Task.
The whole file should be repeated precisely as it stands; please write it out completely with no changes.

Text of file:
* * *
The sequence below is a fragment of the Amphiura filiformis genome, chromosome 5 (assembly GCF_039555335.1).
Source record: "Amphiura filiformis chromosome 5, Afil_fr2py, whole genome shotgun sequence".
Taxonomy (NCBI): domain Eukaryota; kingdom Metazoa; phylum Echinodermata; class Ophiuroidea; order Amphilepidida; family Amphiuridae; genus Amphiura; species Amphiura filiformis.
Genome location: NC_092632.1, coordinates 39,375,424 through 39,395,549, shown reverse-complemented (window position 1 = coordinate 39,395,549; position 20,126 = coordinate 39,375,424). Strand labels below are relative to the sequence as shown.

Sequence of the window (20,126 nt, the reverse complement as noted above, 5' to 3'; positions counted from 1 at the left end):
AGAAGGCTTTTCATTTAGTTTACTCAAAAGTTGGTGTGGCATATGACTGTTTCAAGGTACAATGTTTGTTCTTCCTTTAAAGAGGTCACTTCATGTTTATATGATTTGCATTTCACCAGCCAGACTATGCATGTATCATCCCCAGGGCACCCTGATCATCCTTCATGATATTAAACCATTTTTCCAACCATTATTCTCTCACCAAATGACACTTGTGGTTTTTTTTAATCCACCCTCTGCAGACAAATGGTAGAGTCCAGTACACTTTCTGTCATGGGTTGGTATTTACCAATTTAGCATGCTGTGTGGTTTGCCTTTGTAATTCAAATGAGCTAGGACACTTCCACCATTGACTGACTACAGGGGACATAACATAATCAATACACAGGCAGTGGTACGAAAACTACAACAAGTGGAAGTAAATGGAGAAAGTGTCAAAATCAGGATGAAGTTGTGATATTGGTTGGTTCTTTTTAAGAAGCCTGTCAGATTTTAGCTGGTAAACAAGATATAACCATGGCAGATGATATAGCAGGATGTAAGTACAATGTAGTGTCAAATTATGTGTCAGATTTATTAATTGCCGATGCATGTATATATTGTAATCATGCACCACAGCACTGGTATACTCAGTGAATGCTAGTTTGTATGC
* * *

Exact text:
The sequence below is a fragment of the Amphiura filiformis genome, chromosome 5 (assembly GCF_039555335.1).
Source record: "Amphiura filiformis chromosome 5, Afil_fr2py, whole genome shotgun sequence".
Taxonomy (NCBI): domain Eukaryota; kingdom Metazoa; phylum Echinodermata; class Ophiuroidea; order Amphilepidida; family Amphiuridae; genus Amphiura; species Amphiura filiformis.
Genome location: NC_092632.1, coordinates 39,375,424 through 39,395,549, shown reverse-complemented (window position 1 = coordinate 39,395,549; position 20,126 = coordinate 39,375,424). Strand labels below are relative to the sequence as shown.

Sequence of the window (20,126 nt, the reverse complement as noted above, 5' to 3'; positions counted from 1 at the left end):
AGAAGGCTTTTCATTTAGTTTACTCAAAAGTTGGTGTGGCATATGACTGTTTCAAGGTACAATGTTTGTTCTTCCTTTAAAGAGGTCACTTCATGTTTATATGATTTGCATTTCACCAGCCAGACTATGCATGTATCATCCCCAGGGCACCCTGATCATCCTTCATGATATTAAACCATTTTTCCAACCATTATTCTCTCACCAAATGACACTTGTGGTTTTTTTTAATCCACCCTCTGCAGACAAATGGTAGAGTCCAGTACACTTTCTGTCATGGGTTGGTATTTACCAATTTAGCATGCTGTGTGGTTTGCCTTTGTAATTCAAATGAGCTAGGACACTTCCACCATTGACTGACTACAGGGGACATAACATAATCAATACACAGGCAGTGGTACGAAAACTACAACAAGTGGAAGTAAATGGAGAAAGTGTCAAAATCAGGATGAAGTTGTGATATTGGTTGGTTCTTTTTAAGAAGCCTGTCAGATTTTAGCTGGTAAACAAGATATAACCATGGCAGATGATATAGCAGGATGTAAGTACAATGTAGTGTCAAATTATGTGTCAGATTTATTAATTGCCGATGCATGTATATATTGTAATCATGCACCACAGCACTGGTATACTCAGTGAATGCTAGTTTGTATGC